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Friday Dec 13 2019
Web Desk

US commission 'alarmed' by Indian citizenship bill, urges Washington to take effective action

Web Desk
Indian PM Narendra Modi (right) and Indian Home Minister Amit Shah. Photo: PTI

The United States Commission on International Religious Freedom, which is an independent federal government entity established by the US Congress to report on threats to religious freedom, on Thursday urged the US government to take effective action against India over the successful passage of a controversial citizenship bill in the Indian parliament. 

In a message shared on the social networking website Twitter late on Thursday, the commission, which makes foreign policy recommendations to the US President and the US Secretary of State, said that it was alarmed over the passing of the Citizenship Amendment Bill by New Delhi. The passage of the bill has triggered violent protests in the Hindu-majority country. 

In the message, the commission also shared an internet link to an earlier statement in which the religious freedom body had warned that it would propose sanctions against senior members of the Indian leadership if the bill was enacted as law. Now that the bill has passed the Upper House of the Indian parliament, the body reiterated the call for punitive action. 

India had on Thursday passed the contentious Citizenship Amendment Bill, enacted into law after the successful passage, that is widely seen as being aimed at marginalizing the 200-million strong Muslim minority in the country. The bill aims to grant citizenship to religious minorities from neighbouring countries, but excludes Muslims.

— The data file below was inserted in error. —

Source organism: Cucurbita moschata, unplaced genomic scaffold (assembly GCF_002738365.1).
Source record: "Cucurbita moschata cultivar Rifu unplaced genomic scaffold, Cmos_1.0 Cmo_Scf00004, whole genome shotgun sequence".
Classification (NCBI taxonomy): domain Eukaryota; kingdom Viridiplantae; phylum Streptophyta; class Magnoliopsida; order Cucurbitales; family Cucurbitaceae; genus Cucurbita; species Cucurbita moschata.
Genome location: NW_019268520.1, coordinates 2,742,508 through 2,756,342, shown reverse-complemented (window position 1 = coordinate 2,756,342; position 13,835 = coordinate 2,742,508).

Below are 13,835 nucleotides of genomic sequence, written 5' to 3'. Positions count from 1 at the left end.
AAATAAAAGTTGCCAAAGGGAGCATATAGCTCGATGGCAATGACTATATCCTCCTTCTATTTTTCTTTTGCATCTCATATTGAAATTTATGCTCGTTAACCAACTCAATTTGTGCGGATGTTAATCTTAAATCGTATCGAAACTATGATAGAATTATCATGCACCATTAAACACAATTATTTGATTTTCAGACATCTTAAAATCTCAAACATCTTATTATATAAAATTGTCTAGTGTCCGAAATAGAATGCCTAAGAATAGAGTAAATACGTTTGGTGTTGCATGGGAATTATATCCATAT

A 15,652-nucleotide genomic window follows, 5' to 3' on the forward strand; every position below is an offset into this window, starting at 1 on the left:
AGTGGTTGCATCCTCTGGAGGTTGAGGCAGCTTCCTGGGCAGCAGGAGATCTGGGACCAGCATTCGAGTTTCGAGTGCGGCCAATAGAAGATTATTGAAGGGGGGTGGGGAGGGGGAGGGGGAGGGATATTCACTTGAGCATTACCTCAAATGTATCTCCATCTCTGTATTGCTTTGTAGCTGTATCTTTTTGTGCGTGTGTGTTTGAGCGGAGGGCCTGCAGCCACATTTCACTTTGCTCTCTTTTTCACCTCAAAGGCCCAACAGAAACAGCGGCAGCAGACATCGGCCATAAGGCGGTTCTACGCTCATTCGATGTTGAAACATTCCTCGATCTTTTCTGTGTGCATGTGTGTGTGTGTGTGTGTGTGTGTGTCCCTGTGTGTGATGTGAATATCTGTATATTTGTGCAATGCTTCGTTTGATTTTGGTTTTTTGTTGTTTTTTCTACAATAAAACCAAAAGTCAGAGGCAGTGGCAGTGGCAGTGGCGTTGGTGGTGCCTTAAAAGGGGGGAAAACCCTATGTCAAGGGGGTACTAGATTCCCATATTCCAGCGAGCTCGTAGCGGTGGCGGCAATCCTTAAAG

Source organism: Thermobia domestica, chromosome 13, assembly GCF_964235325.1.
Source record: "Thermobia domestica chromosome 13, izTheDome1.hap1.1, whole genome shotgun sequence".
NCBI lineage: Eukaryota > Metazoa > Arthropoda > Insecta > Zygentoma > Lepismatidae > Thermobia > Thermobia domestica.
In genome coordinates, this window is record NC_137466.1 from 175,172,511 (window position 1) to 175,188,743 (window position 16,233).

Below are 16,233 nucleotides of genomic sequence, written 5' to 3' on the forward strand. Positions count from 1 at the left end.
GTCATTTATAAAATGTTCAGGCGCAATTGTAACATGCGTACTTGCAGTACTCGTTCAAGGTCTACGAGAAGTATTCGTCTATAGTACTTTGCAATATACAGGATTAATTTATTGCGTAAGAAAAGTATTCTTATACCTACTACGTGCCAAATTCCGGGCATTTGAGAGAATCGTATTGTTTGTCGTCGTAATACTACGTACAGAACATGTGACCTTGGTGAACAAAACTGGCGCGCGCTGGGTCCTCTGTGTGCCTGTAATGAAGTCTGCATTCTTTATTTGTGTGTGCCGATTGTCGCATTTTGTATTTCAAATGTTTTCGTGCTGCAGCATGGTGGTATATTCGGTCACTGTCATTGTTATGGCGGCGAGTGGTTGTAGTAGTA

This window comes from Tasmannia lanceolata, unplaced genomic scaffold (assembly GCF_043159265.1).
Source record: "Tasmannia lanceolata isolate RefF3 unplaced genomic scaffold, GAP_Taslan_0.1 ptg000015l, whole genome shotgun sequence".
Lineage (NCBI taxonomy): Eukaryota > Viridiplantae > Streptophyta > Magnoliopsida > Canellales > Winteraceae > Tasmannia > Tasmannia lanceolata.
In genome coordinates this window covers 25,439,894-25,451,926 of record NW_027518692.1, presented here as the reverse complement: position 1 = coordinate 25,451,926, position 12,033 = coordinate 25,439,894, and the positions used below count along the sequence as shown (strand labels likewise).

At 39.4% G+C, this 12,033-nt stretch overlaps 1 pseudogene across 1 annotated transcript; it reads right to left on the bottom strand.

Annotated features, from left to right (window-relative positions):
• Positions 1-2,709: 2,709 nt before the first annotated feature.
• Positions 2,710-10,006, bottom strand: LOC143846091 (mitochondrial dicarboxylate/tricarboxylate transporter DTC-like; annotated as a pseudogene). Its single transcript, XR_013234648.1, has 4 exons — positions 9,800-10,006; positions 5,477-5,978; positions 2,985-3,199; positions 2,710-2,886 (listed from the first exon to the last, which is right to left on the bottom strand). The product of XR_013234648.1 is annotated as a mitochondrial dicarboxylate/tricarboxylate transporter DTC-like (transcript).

The bill was voted on amid raucous scenes in the Indian parliament and violent protests in the northeast of the country, leaving two dead and several others injured. Earlier this week, the bill had sailed through the lower house of the Indian legislature with 311 votes in favour and only 80 against. It passed the upper house with 125 in favour and 99 against. 

According to the new amendment to the Indian constitution, people belonging to the Hindu, Sikh, Buddhist, Jain, or Parsi and Christian faiths, and fleeing ‘persecution’ in Muslim-majority Afghanistan, Bangladesh and Pakistan, may be granted Indian citizenship. There is no similar provision for Muslim refugees, enraging the Muslim minority of India. 

'Dangerous turn in the wrong direction'

Reacting to the controversial act, the US Commission on International Religious Freedom (USCIRF) had last week released a statement saying that it was ‘deeply troubled’ by the legislation.  In the statement, the USCIRF noted that the bill specifically excluded Muslims, setting a legal criterion for citizenship based on religion, and warned it was a dangerous turn. 

"The Citizenship (Amendment) Bill is a dangerous turn in the wrong direction; it runs counter to India’s rich history of secular pluralism," the statement said. The commission also condemned the bill as a ‘violation’ of the Indian constitution, relating it to recent efforts to introduce the National Register of Citizens (NRC) in Assam and nationwide. 

The NRC, like the citizenship act, is widely believed to be the brain-child of the Indian Home Minister, Amit Shah. "USCIRF fears that the Indian government is creating a religious test for Indian citizenship that will strip citizenship from millions of Muslims," the USCIRF warned. In response, the Indian government had dismissed the concerns as inaccurate.